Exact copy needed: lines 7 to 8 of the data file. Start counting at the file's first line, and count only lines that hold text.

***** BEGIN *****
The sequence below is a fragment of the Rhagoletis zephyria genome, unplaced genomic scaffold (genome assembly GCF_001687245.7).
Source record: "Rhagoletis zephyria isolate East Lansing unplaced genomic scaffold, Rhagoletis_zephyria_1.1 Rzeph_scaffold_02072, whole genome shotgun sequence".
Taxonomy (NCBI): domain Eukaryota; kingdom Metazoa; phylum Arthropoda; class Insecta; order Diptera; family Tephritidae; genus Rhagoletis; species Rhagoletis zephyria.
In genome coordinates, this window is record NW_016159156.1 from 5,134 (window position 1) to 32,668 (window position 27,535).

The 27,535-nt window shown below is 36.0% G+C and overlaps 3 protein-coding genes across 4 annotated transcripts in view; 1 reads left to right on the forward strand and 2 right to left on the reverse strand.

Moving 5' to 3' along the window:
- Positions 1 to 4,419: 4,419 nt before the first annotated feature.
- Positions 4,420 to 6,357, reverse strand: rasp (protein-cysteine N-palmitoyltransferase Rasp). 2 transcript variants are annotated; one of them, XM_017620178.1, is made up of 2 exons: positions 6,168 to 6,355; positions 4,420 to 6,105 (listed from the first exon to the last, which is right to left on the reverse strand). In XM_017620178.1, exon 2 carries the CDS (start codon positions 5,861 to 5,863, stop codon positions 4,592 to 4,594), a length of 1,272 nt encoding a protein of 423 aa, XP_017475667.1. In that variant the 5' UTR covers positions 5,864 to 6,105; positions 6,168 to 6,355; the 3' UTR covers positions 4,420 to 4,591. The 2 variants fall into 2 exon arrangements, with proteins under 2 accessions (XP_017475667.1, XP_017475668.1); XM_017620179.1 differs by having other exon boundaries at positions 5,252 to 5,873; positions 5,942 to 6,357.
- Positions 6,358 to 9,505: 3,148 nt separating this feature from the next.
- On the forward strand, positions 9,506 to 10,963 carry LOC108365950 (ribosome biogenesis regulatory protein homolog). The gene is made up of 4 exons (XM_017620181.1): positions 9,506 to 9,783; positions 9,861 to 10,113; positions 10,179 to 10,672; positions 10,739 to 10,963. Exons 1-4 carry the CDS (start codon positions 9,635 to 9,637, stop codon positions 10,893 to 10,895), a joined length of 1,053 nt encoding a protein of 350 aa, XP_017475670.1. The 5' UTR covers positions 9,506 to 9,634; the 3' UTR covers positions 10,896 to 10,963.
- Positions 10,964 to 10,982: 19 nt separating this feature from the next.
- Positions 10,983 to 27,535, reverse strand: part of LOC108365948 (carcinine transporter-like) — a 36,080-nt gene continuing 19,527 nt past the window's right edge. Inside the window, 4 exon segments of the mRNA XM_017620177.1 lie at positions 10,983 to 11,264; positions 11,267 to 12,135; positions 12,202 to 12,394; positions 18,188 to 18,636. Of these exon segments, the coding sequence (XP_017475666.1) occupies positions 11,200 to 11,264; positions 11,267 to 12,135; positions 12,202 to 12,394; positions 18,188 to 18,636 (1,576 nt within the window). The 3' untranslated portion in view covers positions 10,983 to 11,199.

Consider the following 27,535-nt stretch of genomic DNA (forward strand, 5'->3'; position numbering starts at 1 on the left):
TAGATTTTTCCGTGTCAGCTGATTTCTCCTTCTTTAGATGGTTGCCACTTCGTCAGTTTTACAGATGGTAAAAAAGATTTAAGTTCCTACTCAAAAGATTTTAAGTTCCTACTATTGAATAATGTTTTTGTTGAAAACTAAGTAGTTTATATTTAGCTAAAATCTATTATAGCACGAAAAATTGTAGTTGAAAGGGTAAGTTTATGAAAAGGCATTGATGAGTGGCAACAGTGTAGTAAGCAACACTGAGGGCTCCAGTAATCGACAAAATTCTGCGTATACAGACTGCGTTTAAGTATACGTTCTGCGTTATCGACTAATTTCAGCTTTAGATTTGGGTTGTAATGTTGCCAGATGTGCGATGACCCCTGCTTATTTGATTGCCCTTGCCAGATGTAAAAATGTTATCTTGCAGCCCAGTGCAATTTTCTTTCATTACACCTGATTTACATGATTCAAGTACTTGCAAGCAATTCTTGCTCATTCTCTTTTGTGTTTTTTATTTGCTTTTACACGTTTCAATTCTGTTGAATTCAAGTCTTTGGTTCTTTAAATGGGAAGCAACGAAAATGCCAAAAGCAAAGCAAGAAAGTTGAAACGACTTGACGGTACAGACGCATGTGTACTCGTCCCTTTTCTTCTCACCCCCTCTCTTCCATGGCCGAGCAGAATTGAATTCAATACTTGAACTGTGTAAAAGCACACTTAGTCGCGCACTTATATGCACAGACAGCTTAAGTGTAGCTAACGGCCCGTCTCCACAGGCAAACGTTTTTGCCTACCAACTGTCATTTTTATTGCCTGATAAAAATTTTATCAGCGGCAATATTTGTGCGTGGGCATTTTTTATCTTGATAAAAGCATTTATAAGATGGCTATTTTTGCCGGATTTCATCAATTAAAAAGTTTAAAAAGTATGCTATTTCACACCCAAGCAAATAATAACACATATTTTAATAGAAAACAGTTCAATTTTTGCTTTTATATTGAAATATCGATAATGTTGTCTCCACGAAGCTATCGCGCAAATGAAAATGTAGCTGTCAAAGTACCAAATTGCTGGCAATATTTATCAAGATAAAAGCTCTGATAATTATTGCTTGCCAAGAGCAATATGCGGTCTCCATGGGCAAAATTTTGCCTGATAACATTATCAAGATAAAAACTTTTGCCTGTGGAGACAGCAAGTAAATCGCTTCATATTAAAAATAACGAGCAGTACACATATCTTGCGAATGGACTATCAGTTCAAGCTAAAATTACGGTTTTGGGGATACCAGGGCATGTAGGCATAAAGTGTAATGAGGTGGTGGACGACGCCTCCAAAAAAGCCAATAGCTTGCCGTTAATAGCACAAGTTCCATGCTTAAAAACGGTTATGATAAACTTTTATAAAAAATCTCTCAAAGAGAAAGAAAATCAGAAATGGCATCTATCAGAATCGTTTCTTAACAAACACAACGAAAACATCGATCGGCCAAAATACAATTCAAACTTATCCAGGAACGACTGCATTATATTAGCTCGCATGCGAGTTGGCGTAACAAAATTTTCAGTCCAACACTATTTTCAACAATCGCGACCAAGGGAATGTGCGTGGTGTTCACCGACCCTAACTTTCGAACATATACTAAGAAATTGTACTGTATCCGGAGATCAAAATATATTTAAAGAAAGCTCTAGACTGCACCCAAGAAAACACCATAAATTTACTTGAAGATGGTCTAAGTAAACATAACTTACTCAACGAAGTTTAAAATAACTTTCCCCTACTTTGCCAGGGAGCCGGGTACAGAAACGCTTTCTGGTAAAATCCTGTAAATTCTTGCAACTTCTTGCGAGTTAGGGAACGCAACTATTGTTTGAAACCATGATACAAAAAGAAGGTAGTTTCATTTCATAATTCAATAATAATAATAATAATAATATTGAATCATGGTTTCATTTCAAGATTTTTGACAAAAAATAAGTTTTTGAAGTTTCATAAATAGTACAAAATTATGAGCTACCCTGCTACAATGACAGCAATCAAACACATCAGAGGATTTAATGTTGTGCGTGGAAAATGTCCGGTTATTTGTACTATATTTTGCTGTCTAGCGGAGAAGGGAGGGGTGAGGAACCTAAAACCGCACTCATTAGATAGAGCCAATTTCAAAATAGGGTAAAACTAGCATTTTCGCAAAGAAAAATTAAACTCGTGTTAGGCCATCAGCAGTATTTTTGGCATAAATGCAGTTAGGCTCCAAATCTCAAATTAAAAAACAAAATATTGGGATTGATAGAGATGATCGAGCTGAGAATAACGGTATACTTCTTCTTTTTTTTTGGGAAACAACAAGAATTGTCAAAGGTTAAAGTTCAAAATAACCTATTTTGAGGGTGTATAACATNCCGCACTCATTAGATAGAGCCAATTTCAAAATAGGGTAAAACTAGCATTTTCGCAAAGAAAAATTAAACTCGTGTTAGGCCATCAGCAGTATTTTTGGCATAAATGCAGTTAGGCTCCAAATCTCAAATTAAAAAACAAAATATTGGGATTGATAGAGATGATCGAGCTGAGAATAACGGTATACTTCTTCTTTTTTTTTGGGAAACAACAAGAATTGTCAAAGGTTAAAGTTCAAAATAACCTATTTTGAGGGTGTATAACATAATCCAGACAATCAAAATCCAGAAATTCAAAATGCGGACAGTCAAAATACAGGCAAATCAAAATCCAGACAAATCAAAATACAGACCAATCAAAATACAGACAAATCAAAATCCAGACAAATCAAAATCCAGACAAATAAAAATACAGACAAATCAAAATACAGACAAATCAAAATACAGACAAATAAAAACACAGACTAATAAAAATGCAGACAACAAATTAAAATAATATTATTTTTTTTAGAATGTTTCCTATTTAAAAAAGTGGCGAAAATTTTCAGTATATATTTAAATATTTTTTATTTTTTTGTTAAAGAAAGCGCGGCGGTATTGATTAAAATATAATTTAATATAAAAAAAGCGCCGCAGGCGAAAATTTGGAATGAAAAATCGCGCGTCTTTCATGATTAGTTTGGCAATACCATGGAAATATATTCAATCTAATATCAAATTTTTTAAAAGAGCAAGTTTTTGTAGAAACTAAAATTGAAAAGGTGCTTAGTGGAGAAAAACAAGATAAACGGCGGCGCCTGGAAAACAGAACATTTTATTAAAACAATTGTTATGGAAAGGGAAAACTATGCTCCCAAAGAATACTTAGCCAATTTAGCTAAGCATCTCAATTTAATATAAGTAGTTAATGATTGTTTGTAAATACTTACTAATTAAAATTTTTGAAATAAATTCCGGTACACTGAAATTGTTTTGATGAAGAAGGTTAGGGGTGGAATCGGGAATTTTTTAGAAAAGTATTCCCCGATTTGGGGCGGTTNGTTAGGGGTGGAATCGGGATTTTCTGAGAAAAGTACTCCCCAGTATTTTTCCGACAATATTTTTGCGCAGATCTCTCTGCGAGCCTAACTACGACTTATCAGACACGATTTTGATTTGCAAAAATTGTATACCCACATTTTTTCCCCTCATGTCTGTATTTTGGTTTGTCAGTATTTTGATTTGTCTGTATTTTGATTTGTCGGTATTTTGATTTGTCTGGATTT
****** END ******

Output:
- Positions 1 to 4,419: 4,419 nt before the first annotated feature.
- Positions 4,420 to 6,357, reverse strand: rasp (protein-cysteine N-palmitoyltransferase Rasp). 2 transcript variants are annotated; one of them, XM_017620178.1, is made up of 2 exons: positions 6,168 to 6,355; positions 4,420 to 6,105 (listed from the first exon to the last, which is right to left on the reverse strand). In XM_017620178.1, exon 2 carries the CDS (start codon positions 5,861 to 5,863, stop codon positions 4,592 to 4,594), a length of 1,272 nt encoding a protein of 423 aa, XP_017475667.1. In that variant the 5' UTR covers positions 5,864 to 6,105; positions 6,168 to 6,355; the 3' UTR covers positions 4,420 to 4,591. The 2 variants fall into 2 exon arrangements, with proteins under 2 accessions (XP_017475667.1, XP_017475668.1); XM_017620179.1 differs by having other exon boundaries at positions 5,252 to 5,873; positions 5,942 to 6,357.